Highlands & Islands

Whisky distillery proposed for tiny island of Raasay

Alasdair Day Image copyright Handout
Image caption Alasdair Day, one of the men behind the plan, is already involved in making Tweeddale whisky

Planning permission is to be sought for a whisky distillery on the tiny island of Raasay off the Isle of Skye.

It would be one of Raasay's largest employers if it opens as planned in January 2017 with 11 jobs on an island with a population of 120 people.

R&B Distillers has proposed turning Borodale House, a derelict Victorian hotel, into a distillery and visitor centre.

The first batch of whisky could be produced by 2020.

A pre-planning application was submitted to Highland Council earlier this year.

In its work to secure full planning permission, R&B Distillers must carry out a protected species audit at the proposed site.

This study will check for the presence of bats, otters and the Raasay vole, a subspecies of the British bank vole.

Image copyright Handout
Image caption Victorian Borodale House could have a new life as a distillery and visitor centre

A full planning application for the distillery and visitor centre could be submitted by September.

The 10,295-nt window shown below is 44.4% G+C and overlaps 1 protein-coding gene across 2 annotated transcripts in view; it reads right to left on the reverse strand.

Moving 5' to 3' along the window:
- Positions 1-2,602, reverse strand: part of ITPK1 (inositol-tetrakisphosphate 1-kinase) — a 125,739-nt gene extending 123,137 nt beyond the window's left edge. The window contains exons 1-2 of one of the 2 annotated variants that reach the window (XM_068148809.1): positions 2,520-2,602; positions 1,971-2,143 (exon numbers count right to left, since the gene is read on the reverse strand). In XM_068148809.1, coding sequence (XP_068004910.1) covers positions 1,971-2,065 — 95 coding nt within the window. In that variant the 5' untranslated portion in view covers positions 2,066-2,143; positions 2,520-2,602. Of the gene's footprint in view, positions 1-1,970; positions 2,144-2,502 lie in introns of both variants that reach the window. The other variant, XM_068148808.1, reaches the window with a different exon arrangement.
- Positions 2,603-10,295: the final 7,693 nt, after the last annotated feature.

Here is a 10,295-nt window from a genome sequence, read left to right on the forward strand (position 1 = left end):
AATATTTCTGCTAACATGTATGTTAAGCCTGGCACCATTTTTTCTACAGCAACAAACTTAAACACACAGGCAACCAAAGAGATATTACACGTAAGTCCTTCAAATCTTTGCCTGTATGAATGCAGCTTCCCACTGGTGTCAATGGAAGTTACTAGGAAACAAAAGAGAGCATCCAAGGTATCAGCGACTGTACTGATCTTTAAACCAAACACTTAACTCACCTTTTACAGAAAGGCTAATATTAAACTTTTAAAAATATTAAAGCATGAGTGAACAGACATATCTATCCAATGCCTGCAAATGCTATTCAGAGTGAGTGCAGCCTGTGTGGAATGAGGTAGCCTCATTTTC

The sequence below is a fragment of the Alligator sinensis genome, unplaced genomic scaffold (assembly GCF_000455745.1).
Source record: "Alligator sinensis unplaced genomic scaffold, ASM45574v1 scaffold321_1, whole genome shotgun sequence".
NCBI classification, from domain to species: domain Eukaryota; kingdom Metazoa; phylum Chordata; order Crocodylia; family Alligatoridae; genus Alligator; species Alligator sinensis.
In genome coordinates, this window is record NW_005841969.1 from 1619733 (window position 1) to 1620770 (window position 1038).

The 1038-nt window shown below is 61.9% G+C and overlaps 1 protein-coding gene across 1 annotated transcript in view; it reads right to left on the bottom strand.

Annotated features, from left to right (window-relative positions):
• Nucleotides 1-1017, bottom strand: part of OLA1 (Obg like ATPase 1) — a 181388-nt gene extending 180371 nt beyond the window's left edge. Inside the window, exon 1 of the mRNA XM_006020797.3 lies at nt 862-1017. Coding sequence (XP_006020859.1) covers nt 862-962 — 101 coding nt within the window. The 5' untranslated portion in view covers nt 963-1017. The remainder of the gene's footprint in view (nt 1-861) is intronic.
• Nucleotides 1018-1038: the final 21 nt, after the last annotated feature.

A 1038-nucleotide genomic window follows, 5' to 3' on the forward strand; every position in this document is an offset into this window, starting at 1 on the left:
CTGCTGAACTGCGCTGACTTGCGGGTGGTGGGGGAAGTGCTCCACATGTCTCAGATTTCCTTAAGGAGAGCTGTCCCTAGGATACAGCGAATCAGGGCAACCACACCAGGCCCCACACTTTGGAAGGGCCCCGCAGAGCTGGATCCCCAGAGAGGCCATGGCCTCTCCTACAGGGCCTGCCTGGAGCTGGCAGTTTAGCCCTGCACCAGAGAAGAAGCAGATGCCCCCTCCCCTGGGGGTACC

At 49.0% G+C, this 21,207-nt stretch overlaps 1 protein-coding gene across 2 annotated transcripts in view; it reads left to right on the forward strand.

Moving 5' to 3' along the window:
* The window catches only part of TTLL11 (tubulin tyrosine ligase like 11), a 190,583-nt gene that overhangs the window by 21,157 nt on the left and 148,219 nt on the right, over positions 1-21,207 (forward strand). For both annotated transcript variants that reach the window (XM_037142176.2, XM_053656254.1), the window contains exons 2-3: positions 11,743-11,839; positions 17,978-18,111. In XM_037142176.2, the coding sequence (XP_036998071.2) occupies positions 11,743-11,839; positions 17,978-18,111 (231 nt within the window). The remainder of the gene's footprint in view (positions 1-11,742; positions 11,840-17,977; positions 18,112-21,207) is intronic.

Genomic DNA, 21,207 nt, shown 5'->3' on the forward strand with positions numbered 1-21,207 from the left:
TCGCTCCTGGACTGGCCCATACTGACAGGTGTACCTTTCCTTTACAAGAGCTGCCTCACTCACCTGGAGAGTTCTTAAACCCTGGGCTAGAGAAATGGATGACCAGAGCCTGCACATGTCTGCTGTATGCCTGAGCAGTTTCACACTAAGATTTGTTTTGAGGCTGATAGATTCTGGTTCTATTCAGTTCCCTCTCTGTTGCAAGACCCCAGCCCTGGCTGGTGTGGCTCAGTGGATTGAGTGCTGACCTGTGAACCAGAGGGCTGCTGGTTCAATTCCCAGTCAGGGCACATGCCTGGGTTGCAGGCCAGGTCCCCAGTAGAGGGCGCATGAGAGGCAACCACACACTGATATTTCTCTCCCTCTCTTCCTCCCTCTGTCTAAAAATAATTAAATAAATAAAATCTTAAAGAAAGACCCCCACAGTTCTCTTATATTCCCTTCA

R&B Distillers was founded in 2014 by Bill Dobbie, a Scots entrepreneur and co-founder of online dating site Cupid, and business partner Alasdair Day who produces Tweeddale blended whisky in West Lothian.

Mr Day said: "It's incredible to think that there are still areas of Scotland completely 'forgotten' by whisky.

"The Isle of Raasay is one of those unique locations and the perfect home for R&B Distillers to handcraft whiskies of uncommon provenance."

He added: "We're now working hard to engineer a whisky destination unlike any other. From the magnificent views over to Skye, to experiencing craft distilling first hand, we can't wait for visitors to discover our whiskies, the island and the community here on Raasay."

Image copyright Handout
Image caption Raasay has an industrial past

Tourism and deer stalking provides the main employment on Raasay. But in the past, parts of the island were mined for iron ore.

The village of Inverarish was built for the miners, and a larger community grew around its original 64 terraced houses.

During World War One, German prisoners of war were kept at Inverarish and put to work at the nearby open cast mine.

Residents of Inverarish held a street party in July 2012 to mark the village's 100th anniversary.

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